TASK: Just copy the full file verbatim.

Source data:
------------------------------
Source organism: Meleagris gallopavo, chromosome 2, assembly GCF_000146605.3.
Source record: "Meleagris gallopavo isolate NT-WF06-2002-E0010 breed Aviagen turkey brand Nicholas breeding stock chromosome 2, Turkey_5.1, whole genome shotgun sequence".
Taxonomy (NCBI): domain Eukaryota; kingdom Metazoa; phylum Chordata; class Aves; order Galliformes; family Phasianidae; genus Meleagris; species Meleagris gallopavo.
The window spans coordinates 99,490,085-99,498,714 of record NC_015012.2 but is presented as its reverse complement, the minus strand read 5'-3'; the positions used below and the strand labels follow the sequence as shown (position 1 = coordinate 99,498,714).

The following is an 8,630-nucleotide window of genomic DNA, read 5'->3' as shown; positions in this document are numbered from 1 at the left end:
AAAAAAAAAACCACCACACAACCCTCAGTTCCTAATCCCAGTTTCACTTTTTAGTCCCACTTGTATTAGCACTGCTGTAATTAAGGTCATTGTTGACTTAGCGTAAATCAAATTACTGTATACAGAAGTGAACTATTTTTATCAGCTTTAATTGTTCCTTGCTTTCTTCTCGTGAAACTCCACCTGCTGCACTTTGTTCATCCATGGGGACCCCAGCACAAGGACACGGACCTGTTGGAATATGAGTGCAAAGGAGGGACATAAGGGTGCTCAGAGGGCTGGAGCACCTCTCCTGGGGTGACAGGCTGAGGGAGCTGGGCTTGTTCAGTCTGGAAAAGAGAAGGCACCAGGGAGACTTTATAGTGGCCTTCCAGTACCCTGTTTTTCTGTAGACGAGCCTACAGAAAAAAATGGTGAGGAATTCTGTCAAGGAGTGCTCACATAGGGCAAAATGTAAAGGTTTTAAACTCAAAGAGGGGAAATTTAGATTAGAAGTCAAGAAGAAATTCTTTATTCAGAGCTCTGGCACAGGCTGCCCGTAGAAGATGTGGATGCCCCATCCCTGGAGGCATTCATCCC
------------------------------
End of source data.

Source organism: Meleagris gallopavo, chromosome 2, assembly GCF_000146605.3.
Source record: "Meleagris gallopavo isolate NT-WF06-2002-E0010 breed Aviagen turkey brand Nicholas breeding stock chromosome 2, Turkey_5.1, whole genome shotgun sequence".
Taxonomy (NCBI): domain Eukaryota; kingdom Metazoa; phylum Chordata; class Aves; order Galliformes; family Phasianidae; genus Meleagris; species Meleagris gallopavo.
The window spans coordinates 99,490,085-99,498,714 of record NC_015012.2 but is presented as its reverse complement, the minus strand read 5'-3'; the positions used below and the strand labels follow the sequence as shown (position 1 = coordinate 99,498,714).

The following is an 8,630-nucleotide window of genomic DNA, read 5'->3' as shown; positions in this document are numbered from 1 at the left end:
AAAAAAAAAACCACCACACAACCCTCAGTTCCTAATCCCAGTTTCACTTTTTAGTCCCACTTGTATTAGCACTGCTGTAATTAAGGTCATTGTTGACTTAGCGTAAATCAAATTACTGTATACAGAAGTGAACTATTTTTATCAGCTTTAATTGTTCCTTGCTTTCTTCTCGTGAAACTCCACCTGCTGCACTTTGTTCATCCATGGGGACCCCAGCACAAGGACACGGACCTGTTGGAATATGAGTGCAAAGGAGGGACATAAGGGTGCTCAGAGGGCTGGAGCACCTCTCCTGGGGTGACAGGCTGAGGGAGCTGGGCTTGTTCAGTCTGGAAAAGAGAAGGCACCAGGGAGACTTTATAGTGGCCTTCCAGTACCCTGTTTTTCTGTAGACGAGCCTACAGAAAAAAATGGTGAGGAATTCTGTCAAGGAGTGCTCACATAGGGCAAAATGTAAAGGTTTTAAACTCAAAGAGGGGAAATTTAGATTAGAAGTCAAGAAGAAATTCTTTATTCAGAGCTCTGGCACAGGCTGCCCGTAGAAGATGTGGATGCCCCATCCCTGGAGGCATTCATCCC